Featured Image: A CHIME Search for Fast Radio Bursts


The Canadian Hydrogen Intensity Mapping Experiment, or CHIME, is a novel radio telescope originally intended to map features in hydrogen gas to measure dark energy. It has an additional mission now, however: CHIME will search the sky for signs of new fast radio bursts (FRBs). FRBs — energetic transient radio pulses that last only a few milliseconds — were first discovered about a decade ago, and though we’ve only observed ~30 of them so far, some estimates suggest they occur at a rate of several hundred to a few thousand per day across the sky! CHIME’s large field of view, high sensitivity, and wide bandwidth will help us hunt for these explosive events. In a new report by the CHIME/FRB collaboration, the team details this unique telescope, located in British Columbia. CHIME is made up of four 20-m x 100-m semicylindrical paraboloid reflectors, giving it its unusual appearance. The team expects that when CHIME begins science operations, it will detect FRBs at a rate of 2–42 FRBs per sky per day. For more information, check out the article below!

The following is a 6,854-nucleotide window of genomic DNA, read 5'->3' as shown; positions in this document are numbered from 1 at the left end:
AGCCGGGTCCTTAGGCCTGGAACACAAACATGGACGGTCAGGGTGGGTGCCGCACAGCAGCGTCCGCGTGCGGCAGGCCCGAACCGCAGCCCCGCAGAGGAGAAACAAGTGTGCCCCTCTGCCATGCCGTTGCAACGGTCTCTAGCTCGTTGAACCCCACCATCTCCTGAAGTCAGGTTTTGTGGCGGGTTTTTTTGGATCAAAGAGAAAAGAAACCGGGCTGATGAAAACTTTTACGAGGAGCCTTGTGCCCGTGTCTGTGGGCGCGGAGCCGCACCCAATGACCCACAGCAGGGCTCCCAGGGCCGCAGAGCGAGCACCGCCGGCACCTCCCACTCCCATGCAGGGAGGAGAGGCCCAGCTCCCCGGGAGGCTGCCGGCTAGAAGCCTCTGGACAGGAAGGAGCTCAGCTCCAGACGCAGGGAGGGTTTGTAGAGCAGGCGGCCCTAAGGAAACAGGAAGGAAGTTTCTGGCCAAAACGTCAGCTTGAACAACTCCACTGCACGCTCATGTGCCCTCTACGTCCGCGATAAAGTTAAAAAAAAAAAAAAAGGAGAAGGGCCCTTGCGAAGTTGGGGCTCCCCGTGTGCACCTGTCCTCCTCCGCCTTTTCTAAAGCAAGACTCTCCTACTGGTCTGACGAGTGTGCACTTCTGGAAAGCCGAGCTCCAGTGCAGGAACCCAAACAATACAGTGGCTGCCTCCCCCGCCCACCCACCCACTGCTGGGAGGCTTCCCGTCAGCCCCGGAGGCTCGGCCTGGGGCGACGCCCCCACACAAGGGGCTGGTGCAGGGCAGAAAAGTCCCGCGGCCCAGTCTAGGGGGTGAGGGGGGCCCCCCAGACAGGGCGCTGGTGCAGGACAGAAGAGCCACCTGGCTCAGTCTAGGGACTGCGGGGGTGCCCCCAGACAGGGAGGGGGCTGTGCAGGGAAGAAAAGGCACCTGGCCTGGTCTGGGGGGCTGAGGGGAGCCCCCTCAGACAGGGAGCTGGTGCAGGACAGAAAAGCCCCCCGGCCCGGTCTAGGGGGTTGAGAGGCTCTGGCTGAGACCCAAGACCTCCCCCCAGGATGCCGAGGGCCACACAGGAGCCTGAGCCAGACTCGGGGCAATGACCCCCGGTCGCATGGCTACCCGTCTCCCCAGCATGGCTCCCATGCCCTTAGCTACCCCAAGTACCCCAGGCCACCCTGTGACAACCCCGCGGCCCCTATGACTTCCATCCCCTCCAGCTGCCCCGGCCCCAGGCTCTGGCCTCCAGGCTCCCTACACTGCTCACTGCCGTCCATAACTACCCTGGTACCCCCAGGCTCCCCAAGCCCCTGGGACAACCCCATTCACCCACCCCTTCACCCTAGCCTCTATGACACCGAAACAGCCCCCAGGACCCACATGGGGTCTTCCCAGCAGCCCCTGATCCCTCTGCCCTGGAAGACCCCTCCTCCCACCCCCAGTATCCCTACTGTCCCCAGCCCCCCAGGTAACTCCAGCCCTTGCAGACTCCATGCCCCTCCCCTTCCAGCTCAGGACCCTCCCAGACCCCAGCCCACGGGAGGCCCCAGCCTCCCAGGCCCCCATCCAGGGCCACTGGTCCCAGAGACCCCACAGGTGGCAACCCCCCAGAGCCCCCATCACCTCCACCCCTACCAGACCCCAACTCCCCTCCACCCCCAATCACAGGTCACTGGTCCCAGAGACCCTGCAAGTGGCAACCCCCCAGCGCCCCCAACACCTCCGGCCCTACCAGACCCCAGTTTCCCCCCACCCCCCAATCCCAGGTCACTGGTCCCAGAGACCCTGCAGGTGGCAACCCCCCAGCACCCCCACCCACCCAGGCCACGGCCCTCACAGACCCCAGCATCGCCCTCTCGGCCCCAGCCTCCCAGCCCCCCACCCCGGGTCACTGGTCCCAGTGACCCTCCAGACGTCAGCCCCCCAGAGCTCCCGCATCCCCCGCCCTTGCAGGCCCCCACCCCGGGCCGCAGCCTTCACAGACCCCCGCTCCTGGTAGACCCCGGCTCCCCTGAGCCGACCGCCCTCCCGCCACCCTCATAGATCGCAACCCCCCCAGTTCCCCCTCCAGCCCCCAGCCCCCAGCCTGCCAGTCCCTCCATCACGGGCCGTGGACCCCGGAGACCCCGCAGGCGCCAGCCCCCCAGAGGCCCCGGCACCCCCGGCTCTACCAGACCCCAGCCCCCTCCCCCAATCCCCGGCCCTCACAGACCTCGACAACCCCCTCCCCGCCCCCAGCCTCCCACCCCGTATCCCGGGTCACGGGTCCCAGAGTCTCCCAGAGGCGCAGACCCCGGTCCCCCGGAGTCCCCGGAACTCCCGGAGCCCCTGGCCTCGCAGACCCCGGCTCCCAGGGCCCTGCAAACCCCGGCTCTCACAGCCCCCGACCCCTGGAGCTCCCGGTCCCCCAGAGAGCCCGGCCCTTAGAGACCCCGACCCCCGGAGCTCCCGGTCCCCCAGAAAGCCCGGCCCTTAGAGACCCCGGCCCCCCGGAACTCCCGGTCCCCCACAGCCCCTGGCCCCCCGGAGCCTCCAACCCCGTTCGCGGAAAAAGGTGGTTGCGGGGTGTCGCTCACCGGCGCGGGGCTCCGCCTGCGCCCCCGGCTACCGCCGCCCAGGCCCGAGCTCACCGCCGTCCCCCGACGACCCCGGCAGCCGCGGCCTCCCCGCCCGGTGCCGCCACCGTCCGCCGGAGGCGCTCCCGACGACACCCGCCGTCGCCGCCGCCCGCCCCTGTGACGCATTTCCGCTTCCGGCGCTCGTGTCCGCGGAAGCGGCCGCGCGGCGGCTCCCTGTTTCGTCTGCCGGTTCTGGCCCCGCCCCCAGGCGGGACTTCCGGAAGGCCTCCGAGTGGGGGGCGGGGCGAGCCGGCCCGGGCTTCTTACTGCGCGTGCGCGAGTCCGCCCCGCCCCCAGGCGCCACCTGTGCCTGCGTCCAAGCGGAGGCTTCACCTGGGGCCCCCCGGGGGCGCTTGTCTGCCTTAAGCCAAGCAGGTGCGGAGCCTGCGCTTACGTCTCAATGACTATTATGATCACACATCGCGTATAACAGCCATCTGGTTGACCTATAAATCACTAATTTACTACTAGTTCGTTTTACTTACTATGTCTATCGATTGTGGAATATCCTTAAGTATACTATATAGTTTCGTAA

“The CHIME Fast Radio Burst Project: System Overview,” The CHIME/FRB Collaboration et al 2018 ApJ 863 48. doi:10.3847/1538-4357/aad188